Puncture vine flowers are not the only pretty little yellow flowers we see on our morning forays.  The flowers of Common Yellow Woodsorrel--Oxalis stricta--(sourgrass or "hawssa glay" in PA German) are very similar and bloom at the same time.  The other flower that we see often in our search for puncture vine flowers is what I believe to be a low-growing clover.  It has very tough stems and almost-spherical small yellow flowers.  I'm  not sure of its exact name--perhaps Low Hop-clover.  By 11:30, most of the flowers have begun to close up.  I suspect that they have been pollinated by butterflies and other insects and they can't wait to get on with the business of seed-making, or sticker-making in the case of sandburs. 

Even with the help of the clean yellow flower color, we always miss some of the sandburs we're seeking.  We've searched all the way up and down the driveway multiple times, but today again I saw a proud plant in the driveway--yellow flowers and stickers and recumbent plant limbs all spread out to catch the sun's rays. Where was that the last time we covered this area?

We've had an abundance of rain the past several weeks.  This means that mowing must be done more often than usual.  Before each stint at mowing, we try to uproot all the sandburs we can find so that the seeds are not distributed elsewhere.  In the past 48 hours we've had more than three inches of rain, so there's a good chance that the next sandbur crop will have to be sought out among lush grass rather than seeing it growing happily in places that are too dry for most other plants. 

I've learned that puncture vine is considered an aphrodisiac in Asia.  I don't think it has that effect  when destruction is the only thing on one's mind as it is when we're on the sandbur warpath.

If you were to pass our place on a Wednesday, Thursday, or Saturday morning, you might spy Hiromi and me walking around and bending over periodically, while wearing hats and gloves, and toting a five-gallon bucket and a small hand shovel.   That will be the case at least until our hori hori tools arrive.  We've purchased several of these over the years and can't find any of them right now.  We always called them [Japanese] weeder knives.  Here's what they look like.  We also bought one like this.  We liked the comfortable-looking and durable handle and stainless steel blade with its notched tip, but it comes without a sheath and belt-loop.  I don't use a belt-hung tool anyway, so that will probably be my sandbur-digging tool in the future.  It completely lacks the solid traditional design of the tools Hiromi remembers from his early years in Japan, but I think it will work for me.  Hiromi can see to the care of his special tool while I use the less classy but more practical American knock-off.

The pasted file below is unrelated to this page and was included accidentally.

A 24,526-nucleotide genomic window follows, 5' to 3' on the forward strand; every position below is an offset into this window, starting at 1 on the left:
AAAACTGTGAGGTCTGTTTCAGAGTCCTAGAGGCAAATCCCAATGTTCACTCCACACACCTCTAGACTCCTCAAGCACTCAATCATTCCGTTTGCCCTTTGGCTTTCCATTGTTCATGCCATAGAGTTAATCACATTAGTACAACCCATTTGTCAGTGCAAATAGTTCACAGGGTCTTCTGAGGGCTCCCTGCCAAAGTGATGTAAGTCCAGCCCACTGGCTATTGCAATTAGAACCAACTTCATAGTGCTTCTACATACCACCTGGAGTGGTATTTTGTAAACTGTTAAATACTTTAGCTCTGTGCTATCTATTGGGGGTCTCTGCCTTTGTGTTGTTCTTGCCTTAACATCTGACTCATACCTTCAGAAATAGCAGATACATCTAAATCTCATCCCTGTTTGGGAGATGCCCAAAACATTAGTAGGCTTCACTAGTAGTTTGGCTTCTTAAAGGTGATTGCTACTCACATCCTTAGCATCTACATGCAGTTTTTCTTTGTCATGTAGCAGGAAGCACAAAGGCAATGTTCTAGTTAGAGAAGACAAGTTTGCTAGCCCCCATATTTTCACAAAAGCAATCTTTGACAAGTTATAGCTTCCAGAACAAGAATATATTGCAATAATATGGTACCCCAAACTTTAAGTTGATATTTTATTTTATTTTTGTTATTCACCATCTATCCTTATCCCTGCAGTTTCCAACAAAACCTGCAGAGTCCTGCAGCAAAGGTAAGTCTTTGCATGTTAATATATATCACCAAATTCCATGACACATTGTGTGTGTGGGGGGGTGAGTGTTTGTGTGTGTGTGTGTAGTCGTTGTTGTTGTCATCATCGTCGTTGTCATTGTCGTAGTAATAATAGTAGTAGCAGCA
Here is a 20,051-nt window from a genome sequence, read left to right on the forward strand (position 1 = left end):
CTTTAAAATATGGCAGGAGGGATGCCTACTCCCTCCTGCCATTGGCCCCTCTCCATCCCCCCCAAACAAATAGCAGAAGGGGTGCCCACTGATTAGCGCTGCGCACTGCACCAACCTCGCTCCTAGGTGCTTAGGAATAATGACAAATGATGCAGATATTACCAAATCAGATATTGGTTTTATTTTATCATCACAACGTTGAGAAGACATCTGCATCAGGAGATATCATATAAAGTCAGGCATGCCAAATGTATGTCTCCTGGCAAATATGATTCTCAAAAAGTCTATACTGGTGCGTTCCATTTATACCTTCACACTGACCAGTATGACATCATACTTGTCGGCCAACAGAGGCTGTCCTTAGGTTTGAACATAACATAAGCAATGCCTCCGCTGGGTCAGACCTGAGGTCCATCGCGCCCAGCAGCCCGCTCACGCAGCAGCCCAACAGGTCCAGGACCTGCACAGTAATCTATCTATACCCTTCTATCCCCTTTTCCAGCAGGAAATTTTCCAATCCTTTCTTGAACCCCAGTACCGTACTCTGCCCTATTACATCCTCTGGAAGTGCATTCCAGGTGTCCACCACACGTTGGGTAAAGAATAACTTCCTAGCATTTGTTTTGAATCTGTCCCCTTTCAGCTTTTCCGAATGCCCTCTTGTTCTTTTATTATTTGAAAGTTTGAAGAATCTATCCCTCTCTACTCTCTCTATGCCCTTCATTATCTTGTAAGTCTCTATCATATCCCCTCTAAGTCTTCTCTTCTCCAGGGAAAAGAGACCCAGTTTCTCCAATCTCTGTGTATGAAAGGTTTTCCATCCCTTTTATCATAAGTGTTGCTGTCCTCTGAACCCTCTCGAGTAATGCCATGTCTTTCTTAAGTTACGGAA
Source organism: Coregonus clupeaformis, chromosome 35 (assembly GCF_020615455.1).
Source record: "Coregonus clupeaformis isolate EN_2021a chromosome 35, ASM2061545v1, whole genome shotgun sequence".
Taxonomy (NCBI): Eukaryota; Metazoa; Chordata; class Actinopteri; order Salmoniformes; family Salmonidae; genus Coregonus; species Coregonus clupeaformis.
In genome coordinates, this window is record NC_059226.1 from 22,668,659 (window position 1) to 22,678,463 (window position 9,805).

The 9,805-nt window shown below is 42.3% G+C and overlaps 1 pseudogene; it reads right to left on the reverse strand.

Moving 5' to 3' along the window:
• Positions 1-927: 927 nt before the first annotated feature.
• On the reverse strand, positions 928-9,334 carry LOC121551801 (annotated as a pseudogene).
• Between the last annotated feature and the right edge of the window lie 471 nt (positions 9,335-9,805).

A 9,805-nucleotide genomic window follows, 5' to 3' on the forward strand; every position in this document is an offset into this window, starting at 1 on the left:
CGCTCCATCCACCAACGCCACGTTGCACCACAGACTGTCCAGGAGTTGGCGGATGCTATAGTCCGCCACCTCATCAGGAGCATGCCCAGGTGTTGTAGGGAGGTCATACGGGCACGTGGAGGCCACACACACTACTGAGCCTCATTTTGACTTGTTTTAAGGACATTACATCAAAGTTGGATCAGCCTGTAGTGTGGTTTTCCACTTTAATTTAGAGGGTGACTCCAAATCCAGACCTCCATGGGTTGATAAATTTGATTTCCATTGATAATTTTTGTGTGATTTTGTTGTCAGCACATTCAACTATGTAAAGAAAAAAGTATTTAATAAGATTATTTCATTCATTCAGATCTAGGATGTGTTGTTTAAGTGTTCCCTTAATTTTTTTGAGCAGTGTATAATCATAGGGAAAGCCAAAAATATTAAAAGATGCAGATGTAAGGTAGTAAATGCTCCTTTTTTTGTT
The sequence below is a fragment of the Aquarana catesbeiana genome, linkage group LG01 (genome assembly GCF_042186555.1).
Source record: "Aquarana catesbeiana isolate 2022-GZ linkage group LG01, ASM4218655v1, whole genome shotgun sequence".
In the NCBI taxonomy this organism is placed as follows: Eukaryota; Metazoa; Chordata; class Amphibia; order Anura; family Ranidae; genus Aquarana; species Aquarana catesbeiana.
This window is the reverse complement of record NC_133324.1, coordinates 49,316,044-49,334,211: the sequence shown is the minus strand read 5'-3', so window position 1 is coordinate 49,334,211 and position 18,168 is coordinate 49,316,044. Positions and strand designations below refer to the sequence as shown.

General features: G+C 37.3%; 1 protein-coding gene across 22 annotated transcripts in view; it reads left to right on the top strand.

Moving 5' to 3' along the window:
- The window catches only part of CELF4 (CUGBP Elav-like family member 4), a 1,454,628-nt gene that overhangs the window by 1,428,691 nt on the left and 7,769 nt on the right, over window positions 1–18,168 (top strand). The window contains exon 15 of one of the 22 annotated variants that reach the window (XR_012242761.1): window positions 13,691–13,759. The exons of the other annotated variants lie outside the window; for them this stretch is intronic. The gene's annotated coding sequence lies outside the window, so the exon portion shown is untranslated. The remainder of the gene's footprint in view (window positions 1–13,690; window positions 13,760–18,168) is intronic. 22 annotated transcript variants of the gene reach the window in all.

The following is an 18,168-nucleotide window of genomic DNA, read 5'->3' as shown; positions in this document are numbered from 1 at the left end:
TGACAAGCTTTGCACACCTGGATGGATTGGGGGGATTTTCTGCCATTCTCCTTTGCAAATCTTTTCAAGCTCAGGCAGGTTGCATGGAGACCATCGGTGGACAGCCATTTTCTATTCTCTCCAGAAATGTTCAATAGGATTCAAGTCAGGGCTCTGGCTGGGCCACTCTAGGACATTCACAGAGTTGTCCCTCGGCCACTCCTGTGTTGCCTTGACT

Hori hori means dig dig.  Where sandburs are concerned, we'll be over here having a hori hori time of it till the growing season ends.  Our weapons don't have to be swords to be useful in the kind of warfare we're engaged in.

Tuesday, August 07, 2018

Prayer Request

Please pray for the situation in our oldest son's adopted country.  Protests, counter-protests, crackdowns, limited journalistic freedom, and monitoring of social media are all part of the picture.  Part of this explains why you may not have heard about the situation through the usual news channels. 

Those of us who have been there find the original protests' focus a completely understandable concern:  traffic problems.  I have no sense for whether the protestors' concern was appropriately expressed or not.   I won't comment on the response, mostly because I have a poor sense for that as well.